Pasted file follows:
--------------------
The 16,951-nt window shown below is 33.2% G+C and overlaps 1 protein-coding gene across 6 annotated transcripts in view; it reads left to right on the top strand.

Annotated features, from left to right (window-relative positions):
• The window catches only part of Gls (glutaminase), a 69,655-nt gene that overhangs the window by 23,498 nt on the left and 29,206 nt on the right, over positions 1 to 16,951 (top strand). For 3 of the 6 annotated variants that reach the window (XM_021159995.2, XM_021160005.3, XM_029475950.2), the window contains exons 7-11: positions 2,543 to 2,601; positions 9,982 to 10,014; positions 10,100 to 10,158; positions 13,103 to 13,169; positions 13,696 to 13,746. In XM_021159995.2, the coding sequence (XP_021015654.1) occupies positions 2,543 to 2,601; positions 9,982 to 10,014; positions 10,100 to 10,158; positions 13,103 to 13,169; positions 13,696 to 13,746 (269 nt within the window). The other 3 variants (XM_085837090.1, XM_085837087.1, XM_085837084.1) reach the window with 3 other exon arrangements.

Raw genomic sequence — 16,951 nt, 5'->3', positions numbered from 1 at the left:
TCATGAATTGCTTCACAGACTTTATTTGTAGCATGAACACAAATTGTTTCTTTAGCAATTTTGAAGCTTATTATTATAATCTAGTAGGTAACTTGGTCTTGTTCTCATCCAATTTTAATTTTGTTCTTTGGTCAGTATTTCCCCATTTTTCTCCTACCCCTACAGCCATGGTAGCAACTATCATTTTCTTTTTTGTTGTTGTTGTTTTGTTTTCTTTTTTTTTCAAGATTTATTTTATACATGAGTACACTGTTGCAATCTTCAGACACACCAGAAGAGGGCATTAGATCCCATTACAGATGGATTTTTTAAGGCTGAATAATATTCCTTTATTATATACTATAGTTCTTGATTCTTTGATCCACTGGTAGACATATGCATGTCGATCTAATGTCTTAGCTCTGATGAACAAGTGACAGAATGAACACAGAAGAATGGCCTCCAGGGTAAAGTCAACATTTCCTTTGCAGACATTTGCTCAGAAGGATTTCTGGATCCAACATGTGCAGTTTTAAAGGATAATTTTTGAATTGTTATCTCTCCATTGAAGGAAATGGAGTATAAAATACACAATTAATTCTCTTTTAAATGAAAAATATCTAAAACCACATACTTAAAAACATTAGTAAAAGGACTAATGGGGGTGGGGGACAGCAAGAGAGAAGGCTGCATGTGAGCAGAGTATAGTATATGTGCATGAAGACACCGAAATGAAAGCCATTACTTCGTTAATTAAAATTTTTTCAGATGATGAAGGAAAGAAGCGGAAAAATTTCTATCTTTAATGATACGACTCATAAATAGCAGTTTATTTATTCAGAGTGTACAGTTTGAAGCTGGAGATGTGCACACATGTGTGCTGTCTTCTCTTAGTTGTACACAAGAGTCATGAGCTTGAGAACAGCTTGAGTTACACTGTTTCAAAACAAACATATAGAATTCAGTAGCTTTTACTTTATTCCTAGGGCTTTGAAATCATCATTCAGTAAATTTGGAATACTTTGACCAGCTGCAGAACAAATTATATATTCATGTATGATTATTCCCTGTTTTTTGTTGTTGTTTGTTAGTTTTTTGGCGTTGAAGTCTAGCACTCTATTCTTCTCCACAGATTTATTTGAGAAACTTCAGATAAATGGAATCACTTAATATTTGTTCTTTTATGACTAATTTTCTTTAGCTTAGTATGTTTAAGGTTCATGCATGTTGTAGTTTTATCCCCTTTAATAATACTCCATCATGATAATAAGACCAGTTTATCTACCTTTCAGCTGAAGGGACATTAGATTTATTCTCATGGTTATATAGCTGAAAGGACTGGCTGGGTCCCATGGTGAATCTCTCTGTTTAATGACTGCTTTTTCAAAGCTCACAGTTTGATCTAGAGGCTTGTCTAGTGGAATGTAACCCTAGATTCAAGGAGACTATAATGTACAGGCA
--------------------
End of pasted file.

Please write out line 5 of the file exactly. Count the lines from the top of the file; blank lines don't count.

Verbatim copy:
TCATGAATTGCTTCACAGACTTTATTTGTAGCATGAACACAAATTGTTTCTTTAGCAATTTTGAAGCTTATTATTATAATCTAGTAGGTAACTTGGTCTTGTTCTCATCCAATTTTAATTTTGTTCTTTGGTCAGTATTTCCCCATTTTTCTCCTACCCCTACAGCCATGGTAGCAACTATCATTTTCTTTTTTGTTGTTGTTGTTTTGTTTTCTTTTTTTTTCAAGATTTATTTTATACATGAGTACACTGTTGCAATCTTCAGACACACCAGAAGAGGGCATTAGATCCCATTACAGATGGATTTTTTAAGGCTGAATAATATTCCTTTATTATATACTATAGTTCTTGATTCTTTGATCCACTGGTAGACATATGCATGTCGATCTAATGTCTTAGCTCTGATGAACAAGTGACAGAATGAACACAGAAGAATGGCCTCCAGGGTAAAGTCAACATTTCCTTTGCAGACATTTGCTCAGAAGGATTTCTGGATCCAACATGTGCAGTTTTAAAGGATAATTTTTGAATTGTTATCTCTCCATTGAAGGAAATGGAGTATAAAATACACAATTAATTCTCTTTTAAATGAAAAATATCTAAAACCACATACTTAAAAACATTAGTAAAAGGACTAATGGGGGTGGGGGACAGCAAGAGAGAAGGCTGCATGTGAGCAGAGTATAGTATATGTGCATGAAGACACCGAAATGAAAGCCATTACTTCGTTAATTAAAATTTTTTCAGATGATGAAGGAAAGAAGCGGAAAAATTTCTATCTTTAATGATACGACTCATAAATAGCAGTTTATTTATTCAGAGTGTACAGTTTGAAGCTGGAGATGTGCACACATGTGTGCTGTCTTCTCTTAGTTGTACACAAGAGTCATGAGCTTGAGAACAGCTTGAGTTACACTGTTTCAAAACAAACATATAGAATTCAGTAGCTTTTACTTTATTCCTAGGGCTTTGAAATCATCATTCAGTAAATTTGGAATACTTTGACCAGCTGCAGAACAAATTATATATTCATGTATGATTATTCCCTGTTTTTTGTTGTTGTTTGTTAGTTTTTTGGCGTTGAAGTCTAGCACTCTATTCTTCTCCACAGATTTATTTGAGAAACTTCAGATAAATGGAATCACTTAATATTTGTTCTTTTATGACTAATTTTCTTTAGCTTAGTATGTTTAAGGTTCATGCATGTTGTAGTTTTATCCCCTTTAATAATACTCCATCATGATAATAAGACCAGTTTATCTACCTTTCAGCTGAAGGGACATTAGATTTATTCTCATGGTTATATAGCTGAAAGGACTGGCTGGGTCCCATGGTGAATCTCTCTGTTTAATGACTGCTTTTTCAAAGCTCACAGTTTGATCTAGAGGCTTGTCTAGTGGAATGTAACCCTAGATTCAAGGAGACTATAATGTACAGGCA